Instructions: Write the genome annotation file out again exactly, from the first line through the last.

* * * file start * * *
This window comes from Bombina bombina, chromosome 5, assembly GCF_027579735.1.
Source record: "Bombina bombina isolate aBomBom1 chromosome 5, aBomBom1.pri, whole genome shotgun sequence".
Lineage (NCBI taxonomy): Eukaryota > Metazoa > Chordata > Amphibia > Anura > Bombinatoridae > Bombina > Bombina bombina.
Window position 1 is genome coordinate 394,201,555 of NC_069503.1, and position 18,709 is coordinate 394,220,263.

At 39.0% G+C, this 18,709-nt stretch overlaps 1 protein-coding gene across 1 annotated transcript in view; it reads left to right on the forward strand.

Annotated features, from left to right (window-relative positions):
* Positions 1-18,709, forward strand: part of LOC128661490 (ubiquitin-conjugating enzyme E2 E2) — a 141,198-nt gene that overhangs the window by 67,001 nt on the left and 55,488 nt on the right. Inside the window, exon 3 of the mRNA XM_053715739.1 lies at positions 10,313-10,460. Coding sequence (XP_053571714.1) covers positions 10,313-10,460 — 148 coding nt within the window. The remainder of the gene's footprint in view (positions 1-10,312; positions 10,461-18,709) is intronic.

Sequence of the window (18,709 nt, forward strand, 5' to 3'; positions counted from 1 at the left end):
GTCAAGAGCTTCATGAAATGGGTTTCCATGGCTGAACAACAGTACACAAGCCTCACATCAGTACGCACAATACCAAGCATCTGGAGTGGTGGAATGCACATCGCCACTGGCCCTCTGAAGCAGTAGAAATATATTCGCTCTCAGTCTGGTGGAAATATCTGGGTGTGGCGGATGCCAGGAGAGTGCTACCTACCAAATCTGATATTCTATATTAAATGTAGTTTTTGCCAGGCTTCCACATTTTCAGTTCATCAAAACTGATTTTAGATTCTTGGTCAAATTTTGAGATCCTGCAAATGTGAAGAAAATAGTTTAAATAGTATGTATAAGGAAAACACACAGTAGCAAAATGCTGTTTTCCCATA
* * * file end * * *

This window comes from Bombina bombina, chromosome 5, assembly GCF_027579735.1.
Source record: "Bombina bombina isolate aBomBom1 chromosome 5, aBomBom1.pri, whole genome shotgun sequence".
Lineage (NCBI taxonomy): Eukaryota > Metazoa > Chordata > Amphibia > Anura > Bombinatoridae > Bombina > Bombina bombina.
Window position 1 is genome coordinate 394,201,555 of NC_069503.1, and position 18,709 is coordinate 394,220,263.

At 39.0% G+C, this 18,709-nt stretch overlaps 1 protein-coding gene across 1 annotated transcript in view; it reads left to right on the forward strand.

Annotated features, from left to right (window-relative positions):
* Positions 1-18,709, forward strand: part of LOC128661490 (ubiquitin-conjugating enzyme E2 E2) — a 141,198-nt gene that overhangs the window by 67,001 nt on the left and 55,488 nt on the right. Inside the window, exon 3 of the mRNA XM_053715739.1 lies at positions 10,313-10,460. Coding sequence (XP_053571714.1) covers positions 10,313-10,460 — 148 coding nt within the window. The remainder of the gene's footprint in view (positions 1-10,312; positions 10,461-18,709) is intronic.

Sequence of the window (18,709 nt, forward strand, 5' to 3'; positions counted from 1 at the left end):
GTCAAGAGCTTCATGAAATGGGTTTCCATGGCTGAACAACAGTACACAAGCCTCACATCAGTACGCACAATACCAAGCATCTGGAGTGGTGGAATGCACATCGCCACTGGCCCTCTGAAGCAGTAGAAATATATTCGCTCTCAGTCTGGTGGAAATATCTGGGTGTGGCGGATGCCAGGAGAGTGCTACCTACCAAATCTGATATTCTATATTAAATGTAGTTTTTGCCAGGCTTCCACATTTTCAGTTCATCAAAACTGATTTTAGATTCTTGGTCAAATTTTGAGATCCTGCAAATGTGAAGAAAATAGTTTAAATAGTATGTATAAGGAAAACACACAGTAGCAAAATGCTGTTTTCCCATA